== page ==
So one of the main purposes of the Earth Law Alliance is to create a forum for alternative ideas to be acknowledged, discussed and developed. We have members who speak out for the recognition of the inherent rights of nature, as recognised in the Universal Declaration of the Rights of Mother Earth and as advocated by the Global Alliance for the Rights of Nature; members who want stronger laws to prevent destruction and damage to the Earth and all its inhabitants, such as we see in the Eradicating Ecocide initiative. Some members are developing methodologies and practical tools for ecological governance, such as Prof Klaus Bosselmann’s work on Global Ecological Integrity. There is also the Universal Covenant Affirming a Human Right to Commons and Rights-based Governance of Earth’s Natural Wealth and Resources, as proposed by Burns H Weston and David Bollier in their book Green Governance, and Community Ecological Governance methodologies developed by Gaia Foundation. In the wider field of law and governance, we see alternative means of resolving disputes, such as in the Restorative Justice movement, new ways of practising law, as proposed and developed by the Integrative Law Movement, which advocates for lawyers to be healers and peacemakers, as well as best practice policies being advocated by the World Future Council and its Global Policy Action Plan, which offers best policy solutions for a sustainable future. So many compelling, potentially world-changing initiatives are springing forth – the ones I have named above are but a few.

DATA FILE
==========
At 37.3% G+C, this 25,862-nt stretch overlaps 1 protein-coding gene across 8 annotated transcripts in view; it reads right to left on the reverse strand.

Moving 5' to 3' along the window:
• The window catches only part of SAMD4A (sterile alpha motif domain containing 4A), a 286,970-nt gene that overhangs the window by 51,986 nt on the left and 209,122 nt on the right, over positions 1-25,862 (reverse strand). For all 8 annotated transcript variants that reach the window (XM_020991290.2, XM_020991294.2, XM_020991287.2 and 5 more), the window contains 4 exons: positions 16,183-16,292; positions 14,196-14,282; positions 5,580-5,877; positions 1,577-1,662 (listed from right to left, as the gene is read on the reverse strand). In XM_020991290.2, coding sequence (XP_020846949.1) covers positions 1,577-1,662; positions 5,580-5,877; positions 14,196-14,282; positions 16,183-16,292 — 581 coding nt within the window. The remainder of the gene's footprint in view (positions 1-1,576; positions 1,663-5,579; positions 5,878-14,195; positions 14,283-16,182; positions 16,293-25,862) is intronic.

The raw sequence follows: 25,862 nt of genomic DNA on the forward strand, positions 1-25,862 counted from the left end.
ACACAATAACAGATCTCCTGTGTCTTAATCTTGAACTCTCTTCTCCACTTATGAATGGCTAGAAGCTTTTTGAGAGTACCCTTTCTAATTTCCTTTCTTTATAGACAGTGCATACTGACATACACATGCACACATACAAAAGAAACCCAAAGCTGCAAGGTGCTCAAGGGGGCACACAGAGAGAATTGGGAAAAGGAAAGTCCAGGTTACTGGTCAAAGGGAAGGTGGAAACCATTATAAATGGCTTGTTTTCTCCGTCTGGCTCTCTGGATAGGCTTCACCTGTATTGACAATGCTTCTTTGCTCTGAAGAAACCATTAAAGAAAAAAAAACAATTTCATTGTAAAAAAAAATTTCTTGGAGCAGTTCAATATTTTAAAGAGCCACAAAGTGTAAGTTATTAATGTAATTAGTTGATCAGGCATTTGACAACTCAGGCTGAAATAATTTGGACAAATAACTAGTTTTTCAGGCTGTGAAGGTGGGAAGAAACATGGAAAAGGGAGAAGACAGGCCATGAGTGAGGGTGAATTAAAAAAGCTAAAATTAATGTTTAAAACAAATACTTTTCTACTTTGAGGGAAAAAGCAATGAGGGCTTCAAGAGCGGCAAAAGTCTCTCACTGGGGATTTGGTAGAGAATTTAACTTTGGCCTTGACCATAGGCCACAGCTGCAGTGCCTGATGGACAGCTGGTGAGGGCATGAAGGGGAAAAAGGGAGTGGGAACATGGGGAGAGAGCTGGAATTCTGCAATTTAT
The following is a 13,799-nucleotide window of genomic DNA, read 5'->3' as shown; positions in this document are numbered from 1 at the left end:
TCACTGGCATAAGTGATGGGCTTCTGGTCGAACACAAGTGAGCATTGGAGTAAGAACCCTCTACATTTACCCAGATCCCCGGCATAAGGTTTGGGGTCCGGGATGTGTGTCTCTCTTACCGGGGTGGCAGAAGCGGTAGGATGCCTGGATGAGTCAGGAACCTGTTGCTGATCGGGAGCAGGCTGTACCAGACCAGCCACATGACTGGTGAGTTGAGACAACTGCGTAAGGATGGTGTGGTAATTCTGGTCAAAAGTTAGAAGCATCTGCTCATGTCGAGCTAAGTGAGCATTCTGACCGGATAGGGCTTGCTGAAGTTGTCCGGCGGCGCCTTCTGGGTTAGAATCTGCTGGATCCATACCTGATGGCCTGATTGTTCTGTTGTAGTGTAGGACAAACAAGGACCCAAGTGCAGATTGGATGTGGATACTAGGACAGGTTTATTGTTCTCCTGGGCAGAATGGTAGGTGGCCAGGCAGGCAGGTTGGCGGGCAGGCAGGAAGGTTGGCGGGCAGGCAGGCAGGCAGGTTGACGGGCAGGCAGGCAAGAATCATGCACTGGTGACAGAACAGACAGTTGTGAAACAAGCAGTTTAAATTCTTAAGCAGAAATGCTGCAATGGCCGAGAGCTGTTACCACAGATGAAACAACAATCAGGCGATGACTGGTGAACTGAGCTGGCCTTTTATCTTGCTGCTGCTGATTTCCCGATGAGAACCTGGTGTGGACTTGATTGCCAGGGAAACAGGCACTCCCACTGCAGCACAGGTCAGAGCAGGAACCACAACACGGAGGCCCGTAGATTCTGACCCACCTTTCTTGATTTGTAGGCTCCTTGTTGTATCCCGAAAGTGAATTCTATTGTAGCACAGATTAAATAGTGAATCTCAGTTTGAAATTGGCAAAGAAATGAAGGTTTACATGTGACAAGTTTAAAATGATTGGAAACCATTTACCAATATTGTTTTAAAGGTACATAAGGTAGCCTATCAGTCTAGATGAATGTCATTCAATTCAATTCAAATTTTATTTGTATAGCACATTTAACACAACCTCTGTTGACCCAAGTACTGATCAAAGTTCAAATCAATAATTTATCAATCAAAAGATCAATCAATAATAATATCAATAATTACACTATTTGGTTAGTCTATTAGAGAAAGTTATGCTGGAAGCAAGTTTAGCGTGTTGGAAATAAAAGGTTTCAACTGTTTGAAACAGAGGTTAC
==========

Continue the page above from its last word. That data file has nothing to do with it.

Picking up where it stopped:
So what do we need to do to redress the current profound imbalance between humankind and the rest of nature? Is it to overturn, through new laws and governance systems, the sense of entitlement that corporations assume when they treat the Earth as a source of endless “natural resources” for the fabrication of a multitude of products that humans don’t really need? Do we need to transcend our human-made concept of the supremacy of the nation state, in order to find an equitable and climate-safe way forward as we face a future of dwindling energy from fossil fuels? Do we need to reimagine the concept of human “ownership” of land? Establish ways to ensure that the integrity of ecosystems and other species are considered every time we make decisions that impact Earth? Do we need to rethink how we resolve disputes? Or how we treat those who transgress? As a species, we have made so many assumptions and collective agreements that do not serve the whole… What is the best way forward?
With gratitude and warm regards,
Executive Director, Earth Law Alliance
The photograph above, reproduced with kind permission of Amos Chapple, shows a bridge made from living rubber trees, in the state of Meghalaya, India. To see more of Amos Chapple’s beautiful “living bridge” photographs, click here.